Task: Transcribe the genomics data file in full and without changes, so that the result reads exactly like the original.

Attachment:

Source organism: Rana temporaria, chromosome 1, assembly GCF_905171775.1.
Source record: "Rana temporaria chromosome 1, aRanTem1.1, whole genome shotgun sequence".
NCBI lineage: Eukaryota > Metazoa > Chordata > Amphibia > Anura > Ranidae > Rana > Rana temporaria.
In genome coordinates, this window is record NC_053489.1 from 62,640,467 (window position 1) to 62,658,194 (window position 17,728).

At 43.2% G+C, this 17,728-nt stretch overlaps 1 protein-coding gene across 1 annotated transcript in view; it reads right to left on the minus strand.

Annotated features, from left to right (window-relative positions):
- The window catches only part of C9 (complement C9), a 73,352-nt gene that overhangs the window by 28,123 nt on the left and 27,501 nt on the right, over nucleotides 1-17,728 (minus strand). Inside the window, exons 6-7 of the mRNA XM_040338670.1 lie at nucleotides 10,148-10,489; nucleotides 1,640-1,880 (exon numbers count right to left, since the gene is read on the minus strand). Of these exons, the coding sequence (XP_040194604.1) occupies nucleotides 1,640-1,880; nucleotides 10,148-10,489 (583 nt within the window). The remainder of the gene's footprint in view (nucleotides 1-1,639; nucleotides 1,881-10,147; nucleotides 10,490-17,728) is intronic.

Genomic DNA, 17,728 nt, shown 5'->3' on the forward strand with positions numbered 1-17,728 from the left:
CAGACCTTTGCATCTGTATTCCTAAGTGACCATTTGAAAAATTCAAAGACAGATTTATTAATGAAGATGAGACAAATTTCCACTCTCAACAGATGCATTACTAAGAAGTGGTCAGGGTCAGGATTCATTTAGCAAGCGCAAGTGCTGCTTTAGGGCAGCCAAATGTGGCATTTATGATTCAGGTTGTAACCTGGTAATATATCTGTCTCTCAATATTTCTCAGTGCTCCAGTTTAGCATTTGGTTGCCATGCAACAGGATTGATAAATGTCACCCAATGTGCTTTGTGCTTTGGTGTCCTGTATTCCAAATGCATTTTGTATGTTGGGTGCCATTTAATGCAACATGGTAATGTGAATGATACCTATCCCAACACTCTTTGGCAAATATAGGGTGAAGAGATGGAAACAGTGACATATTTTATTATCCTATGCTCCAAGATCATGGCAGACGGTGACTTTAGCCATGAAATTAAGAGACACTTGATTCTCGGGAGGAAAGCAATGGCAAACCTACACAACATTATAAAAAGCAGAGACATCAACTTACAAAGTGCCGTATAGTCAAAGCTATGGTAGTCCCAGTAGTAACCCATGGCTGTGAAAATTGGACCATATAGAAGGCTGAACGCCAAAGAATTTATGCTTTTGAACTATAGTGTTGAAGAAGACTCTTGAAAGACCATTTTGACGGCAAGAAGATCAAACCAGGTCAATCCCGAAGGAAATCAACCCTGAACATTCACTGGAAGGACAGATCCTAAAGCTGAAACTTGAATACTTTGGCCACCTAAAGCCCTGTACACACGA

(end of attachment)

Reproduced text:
Source organism: Rana temporaria, chromosome 1, assembly GCF_905171775.1.
Source record: "Rana temporaria chromosome 1, aRanTem1.1, whole genome shotgun sequence".
NCBI lineage: Eukaryota > Metazoa > Chordata > Amphibia > Anura > Ranidae > Rana > Rana temporaria.
In genome coordinates, this window is record NC_053489.1 from 62,640,467 (window position 1) to 62,658,194 (window position 17,728).

At 43.2% G+C, this 17,728-nt stretch overlaps 1 protein-coding gene across 1 annotated transcript in view; it reads right to left on the minus strand.

Annotated features, from left to right (window-relative positions):
- The window catches only part of C9 (complement C9), a 73,352-nt gene that overhangs the window by 28,123 nt on the left and 27,501 nt on the right, over nucleotides 1-17,728 (minus strand). Inside the window, exons 6-7 of the mRNA XM_040338670.1 lie at nucleotides 10,148-10,489; nucleotides 1,640-1,880 (exon numbers count right to left, since the gene is read on the minus strand). Of these exons, the coding sequence (XP_040194604.1) occupies nucleotides 1,640-1,880; nucleotides 10,148-10,489 (583 nt within the window). The remainder of the gene's footprint in view (nucleotides 1-1,639; nucleotides 1,881-10,147; nucleotides 10,490-17,728) is intronic.

Genomic DNA, 17,728 nt, shown 5'->3' on the forward strand with positions numbered 1-17,728 from the left:
CAGACCTTTGCATCTGTATTCCTAAGTGACCATTTGAAAAATTCAAAGACAGATTTATTAATGAAGATGAGACAAATTTCCACTCTCAACAGATGCATTACTAAGAAGTGGTCAGGGTCAGGATTCATTTAGCAAGCGCAAGTGCTGCTTTAGGGCAGCCAAATGTGGCATTTATGATTCAGGTTGTAACCTGGTAATATATCTGTCTCTCAATATTTCTCAGTGCTCCAGTTTAGCATTTGGTTGCCATGCAACAGGATTGATAAATGTCACCCAATGTGCTTTGTGCTTTGGTGTCCTGTATTCCAAATGCATTTTGTATGTTGGGTGCCATTTAATGCAACATGGTAATGTGAATGATACCTATCCCAACACTCTTTGGCAAATATAGGGTGAAGAGATGGAAACAGTGACATATTTTATTATCCTATGCTCCAAGATCATGGCAGACGGTGACTTTAGCCATGAAATTAAGAGACACTTGATTCTCGGGAGGAAAGCAATGGCAAACCTACACAACATTATAAAAAGCAGAGACATCAACTTACAAAGTGCCGTATAGTCAAAGCTATGGTAGTCCCAGTAGTAACCCATGGCTGTGAAAATTGGACCATATAGAAGGCTGAACGCCAAAGAATTTATGCTTTTGAACTATAGTGTTGAAGAAGACTCTTGAAAGACCATTTTGACGGCAAGAAGATCAAACCAGGTCAATCCCGAAGGAAATCAACCCTGAACATTCACTGGAAGGACAGATCCTAAAGCTGAAACTTGAATACTTTGGCCACCTAAAGCCCTGTACACACGA